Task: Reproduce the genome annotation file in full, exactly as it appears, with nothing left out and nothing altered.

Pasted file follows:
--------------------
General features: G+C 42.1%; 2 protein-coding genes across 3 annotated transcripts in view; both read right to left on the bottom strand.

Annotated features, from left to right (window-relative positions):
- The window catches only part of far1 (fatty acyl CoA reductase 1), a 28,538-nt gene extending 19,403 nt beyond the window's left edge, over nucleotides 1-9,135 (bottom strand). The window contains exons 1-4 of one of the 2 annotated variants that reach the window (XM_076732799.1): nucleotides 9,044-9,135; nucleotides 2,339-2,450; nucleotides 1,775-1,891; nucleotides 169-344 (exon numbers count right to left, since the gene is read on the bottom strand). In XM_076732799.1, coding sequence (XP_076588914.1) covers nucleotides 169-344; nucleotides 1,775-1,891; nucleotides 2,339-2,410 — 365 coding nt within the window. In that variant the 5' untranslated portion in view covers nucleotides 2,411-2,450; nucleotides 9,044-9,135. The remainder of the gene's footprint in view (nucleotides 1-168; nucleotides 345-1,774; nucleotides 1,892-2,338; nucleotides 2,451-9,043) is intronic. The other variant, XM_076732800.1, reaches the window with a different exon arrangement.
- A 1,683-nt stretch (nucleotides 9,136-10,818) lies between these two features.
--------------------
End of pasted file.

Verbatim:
General features: G+C 42.1%; 2 protein-coding genes across 3 annotated transcripts in view; both read right to left on the bottom strand.

Annotated features, from left to right (window-relative positions):
- The window catches only part of far1 (fatty acyl CoA reductase 1), a 28,538-nt gene extending 19,403 nt beyond the window's left edge, over nucleotides 1-9,135 (bottom strand). The window contains exons 1-4 of one of the 2 annotated variants that reach the window (XM_076732799.1): nucleotides 9,044-9,135; nucleotides 2,339-2,450; nucleotides 1,775-1,891; nucleotides 169-344 (exon numbers count right to left, since the gene is read on the bottom strand). In XM_076732799.1, coding sequence (XP_076588914.1) covers nucleotides 169-344; nucleotides 1,775-1,891; nucleotides 2,339-2,410 — 365 coding nt within the window. In that variant the 5' untranslated portion in view covers nucleotides 2,411-2,450; nucleotides 9,044-9,135. The remainder of the gene's footprint in view (nucleotides 1-168; nucleotides 345-1,774; nucleotides 1,892-2,338; nucleotides 2,451-9,043) is intronic. The other variant, XM_076732800.1, reaches the window with a different exon arrangement.
- A 1,683-nt stretch (nucleotides 9,136-10,818) lies between these two features.